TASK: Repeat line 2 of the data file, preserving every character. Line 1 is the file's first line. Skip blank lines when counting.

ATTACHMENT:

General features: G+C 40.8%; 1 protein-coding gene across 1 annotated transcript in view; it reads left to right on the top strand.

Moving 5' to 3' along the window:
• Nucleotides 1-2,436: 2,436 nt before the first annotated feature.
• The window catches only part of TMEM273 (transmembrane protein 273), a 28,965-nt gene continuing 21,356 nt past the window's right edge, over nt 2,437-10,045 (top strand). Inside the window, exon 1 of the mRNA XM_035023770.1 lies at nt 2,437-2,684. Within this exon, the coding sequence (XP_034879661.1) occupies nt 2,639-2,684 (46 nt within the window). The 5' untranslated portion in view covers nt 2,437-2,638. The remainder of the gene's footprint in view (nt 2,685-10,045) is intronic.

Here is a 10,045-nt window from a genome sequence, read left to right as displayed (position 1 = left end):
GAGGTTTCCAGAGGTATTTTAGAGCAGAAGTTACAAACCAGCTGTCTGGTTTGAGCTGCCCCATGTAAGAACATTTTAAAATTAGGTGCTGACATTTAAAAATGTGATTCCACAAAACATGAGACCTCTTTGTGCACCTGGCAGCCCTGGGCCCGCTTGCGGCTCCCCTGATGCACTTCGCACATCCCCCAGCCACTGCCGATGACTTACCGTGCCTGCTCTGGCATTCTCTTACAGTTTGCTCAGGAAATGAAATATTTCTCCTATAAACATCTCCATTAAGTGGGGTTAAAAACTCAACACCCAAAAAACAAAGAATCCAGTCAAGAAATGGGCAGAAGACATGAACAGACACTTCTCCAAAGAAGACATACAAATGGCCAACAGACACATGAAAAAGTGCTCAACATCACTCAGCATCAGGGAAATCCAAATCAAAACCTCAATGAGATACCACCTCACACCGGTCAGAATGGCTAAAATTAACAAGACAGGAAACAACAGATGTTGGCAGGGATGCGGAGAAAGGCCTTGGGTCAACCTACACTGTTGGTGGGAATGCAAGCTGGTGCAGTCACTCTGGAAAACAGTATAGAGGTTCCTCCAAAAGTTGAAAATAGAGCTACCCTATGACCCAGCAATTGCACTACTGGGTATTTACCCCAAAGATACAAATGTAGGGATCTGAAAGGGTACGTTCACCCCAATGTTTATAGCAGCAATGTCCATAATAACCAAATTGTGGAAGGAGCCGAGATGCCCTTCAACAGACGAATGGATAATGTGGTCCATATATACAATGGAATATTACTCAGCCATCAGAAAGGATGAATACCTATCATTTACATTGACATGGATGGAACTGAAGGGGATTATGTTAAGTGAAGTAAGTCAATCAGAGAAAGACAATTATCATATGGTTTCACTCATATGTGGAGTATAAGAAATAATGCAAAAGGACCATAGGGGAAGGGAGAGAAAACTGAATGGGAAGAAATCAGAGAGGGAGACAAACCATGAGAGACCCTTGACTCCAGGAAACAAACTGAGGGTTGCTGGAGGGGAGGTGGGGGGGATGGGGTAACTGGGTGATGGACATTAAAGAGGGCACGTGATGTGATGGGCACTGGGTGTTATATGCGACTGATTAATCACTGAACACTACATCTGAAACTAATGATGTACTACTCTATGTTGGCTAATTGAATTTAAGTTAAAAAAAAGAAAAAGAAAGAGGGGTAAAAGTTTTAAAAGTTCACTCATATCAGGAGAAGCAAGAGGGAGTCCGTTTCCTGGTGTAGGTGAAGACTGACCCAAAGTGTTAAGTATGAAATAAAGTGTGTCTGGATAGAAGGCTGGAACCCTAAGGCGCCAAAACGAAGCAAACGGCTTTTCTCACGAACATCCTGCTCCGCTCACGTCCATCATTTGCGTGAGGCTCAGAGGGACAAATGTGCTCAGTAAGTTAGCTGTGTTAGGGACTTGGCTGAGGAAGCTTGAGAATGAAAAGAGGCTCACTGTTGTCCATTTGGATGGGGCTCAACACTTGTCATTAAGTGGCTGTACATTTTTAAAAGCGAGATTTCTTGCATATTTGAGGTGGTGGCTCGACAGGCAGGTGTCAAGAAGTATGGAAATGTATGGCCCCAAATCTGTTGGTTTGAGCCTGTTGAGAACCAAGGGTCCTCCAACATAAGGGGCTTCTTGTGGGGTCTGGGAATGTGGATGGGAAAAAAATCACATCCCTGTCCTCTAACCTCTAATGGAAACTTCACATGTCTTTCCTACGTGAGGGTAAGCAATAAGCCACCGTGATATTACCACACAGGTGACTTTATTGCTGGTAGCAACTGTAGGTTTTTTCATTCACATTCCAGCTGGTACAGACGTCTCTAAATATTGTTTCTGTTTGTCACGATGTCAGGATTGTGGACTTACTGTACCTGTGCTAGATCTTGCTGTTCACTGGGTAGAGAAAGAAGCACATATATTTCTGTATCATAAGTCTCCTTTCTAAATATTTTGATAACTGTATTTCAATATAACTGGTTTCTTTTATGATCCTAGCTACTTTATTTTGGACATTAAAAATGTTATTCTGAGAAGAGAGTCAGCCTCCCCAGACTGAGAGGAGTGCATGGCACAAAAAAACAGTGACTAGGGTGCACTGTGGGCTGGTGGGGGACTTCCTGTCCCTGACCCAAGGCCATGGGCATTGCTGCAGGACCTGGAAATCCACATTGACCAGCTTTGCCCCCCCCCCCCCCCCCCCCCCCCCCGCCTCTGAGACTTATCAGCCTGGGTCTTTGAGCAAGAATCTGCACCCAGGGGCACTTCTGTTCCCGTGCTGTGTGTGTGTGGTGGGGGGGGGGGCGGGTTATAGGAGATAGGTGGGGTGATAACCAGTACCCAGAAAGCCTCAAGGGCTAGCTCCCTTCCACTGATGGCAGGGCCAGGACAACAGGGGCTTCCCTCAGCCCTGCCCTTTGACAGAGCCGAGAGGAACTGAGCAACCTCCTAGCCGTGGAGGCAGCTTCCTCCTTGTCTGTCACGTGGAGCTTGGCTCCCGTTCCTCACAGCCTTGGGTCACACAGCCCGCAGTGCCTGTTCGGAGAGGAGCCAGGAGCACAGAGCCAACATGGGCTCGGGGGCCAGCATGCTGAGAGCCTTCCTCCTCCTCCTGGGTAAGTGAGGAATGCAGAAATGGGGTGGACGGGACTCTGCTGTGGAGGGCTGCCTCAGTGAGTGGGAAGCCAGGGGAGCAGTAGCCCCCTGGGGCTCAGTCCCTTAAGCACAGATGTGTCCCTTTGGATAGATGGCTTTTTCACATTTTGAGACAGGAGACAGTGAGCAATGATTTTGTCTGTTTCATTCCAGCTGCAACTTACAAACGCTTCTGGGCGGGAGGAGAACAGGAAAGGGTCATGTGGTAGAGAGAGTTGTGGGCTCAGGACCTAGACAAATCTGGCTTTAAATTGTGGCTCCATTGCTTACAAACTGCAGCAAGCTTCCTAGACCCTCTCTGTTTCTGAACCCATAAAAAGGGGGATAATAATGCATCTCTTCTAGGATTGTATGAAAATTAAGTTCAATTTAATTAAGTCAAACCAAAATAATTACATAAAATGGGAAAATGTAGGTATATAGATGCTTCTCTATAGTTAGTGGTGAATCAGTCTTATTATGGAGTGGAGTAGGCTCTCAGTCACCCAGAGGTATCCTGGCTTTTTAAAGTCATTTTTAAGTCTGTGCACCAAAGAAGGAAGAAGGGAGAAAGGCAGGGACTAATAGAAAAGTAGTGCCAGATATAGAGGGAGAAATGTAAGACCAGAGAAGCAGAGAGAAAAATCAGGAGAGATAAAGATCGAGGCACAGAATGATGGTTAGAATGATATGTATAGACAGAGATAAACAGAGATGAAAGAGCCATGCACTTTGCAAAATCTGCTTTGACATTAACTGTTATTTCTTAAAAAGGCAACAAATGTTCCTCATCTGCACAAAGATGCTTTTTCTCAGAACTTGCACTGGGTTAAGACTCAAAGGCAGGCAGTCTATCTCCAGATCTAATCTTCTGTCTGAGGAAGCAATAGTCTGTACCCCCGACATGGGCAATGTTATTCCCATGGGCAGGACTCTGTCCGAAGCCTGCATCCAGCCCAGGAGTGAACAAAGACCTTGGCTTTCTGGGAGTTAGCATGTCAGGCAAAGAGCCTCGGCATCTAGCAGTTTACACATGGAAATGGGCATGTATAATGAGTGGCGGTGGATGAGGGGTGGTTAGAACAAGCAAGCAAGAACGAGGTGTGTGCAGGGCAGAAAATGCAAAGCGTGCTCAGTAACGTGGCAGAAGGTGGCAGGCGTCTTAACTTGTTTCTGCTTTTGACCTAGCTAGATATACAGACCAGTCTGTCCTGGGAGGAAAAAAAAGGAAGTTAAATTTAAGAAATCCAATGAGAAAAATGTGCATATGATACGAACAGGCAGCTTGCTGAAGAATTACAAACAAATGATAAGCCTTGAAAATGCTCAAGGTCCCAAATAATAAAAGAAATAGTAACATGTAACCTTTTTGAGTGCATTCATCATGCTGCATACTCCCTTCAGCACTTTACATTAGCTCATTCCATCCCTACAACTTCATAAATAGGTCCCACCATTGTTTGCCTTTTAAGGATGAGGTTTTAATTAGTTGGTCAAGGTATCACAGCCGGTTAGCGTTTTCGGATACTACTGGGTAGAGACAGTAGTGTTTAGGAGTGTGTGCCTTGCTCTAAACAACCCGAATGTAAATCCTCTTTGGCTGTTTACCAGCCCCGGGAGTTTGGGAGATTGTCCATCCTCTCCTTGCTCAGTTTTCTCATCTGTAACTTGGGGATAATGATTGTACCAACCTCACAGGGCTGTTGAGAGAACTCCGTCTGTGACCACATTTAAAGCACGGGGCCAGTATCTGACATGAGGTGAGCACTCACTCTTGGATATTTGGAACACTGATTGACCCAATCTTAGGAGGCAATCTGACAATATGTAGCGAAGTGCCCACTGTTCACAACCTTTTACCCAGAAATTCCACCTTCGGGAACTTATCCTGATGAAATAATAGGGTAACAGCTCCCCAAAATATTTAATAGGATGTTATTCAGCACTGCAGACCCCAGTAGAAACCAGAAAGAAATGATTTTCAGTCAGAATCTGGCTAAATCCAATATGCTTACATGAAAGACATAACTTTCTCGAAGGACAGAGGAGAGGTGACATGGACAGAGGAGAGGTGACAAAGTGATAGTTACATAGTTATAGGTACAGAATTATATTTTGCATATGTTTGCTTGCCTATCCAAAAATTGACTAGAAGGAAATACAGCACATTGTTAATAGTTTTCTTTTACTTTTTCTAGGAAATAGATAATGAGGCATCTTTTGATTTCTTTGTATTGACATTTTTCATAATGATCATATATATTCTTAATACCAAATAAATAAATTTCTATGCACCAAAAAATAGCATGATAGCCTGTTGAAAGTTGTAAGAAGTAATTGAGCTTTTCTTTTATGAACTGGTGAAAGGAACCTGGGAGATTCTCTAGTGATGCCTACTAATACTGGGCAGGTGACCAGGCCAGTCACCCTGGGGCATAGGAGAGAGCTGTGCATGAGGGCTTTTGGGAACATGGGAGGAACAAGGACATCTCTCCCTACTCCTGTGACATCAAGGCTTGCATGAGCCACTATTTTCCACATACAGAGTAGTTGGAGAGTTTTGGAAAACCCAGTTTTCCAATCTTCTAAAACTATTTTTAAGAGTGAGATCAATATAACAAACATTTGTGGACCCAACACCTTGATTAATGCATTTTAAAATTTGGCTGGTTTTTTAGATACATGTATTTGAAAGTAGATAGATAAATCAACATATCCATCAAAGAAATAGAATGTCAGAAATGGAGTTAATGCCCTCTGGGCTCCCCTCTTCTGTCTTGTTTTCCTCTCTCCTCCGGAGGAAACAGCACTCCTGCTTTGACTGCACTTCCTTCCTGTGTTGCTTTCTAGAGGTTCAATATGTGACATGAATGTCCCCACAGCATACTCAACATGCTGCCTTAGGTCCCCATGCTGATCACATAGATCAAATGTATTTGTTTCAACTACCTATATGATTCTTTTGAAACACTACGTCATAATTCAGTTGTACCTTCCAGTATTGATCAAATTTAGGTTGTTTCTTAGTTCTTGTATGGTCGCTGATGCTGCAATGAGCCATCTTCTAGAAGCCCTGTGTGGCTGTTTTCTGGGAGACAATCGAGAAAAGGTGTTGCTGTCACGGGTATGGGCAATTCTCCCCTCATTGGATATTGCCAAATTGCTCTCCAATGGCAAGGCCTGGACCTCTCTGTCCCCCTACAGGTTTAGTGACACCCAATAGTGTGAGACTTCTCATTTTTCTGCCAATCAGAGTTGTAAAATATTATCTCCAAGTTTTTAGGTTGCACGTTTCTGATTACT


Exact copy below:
Moving 5' to 3' along the window: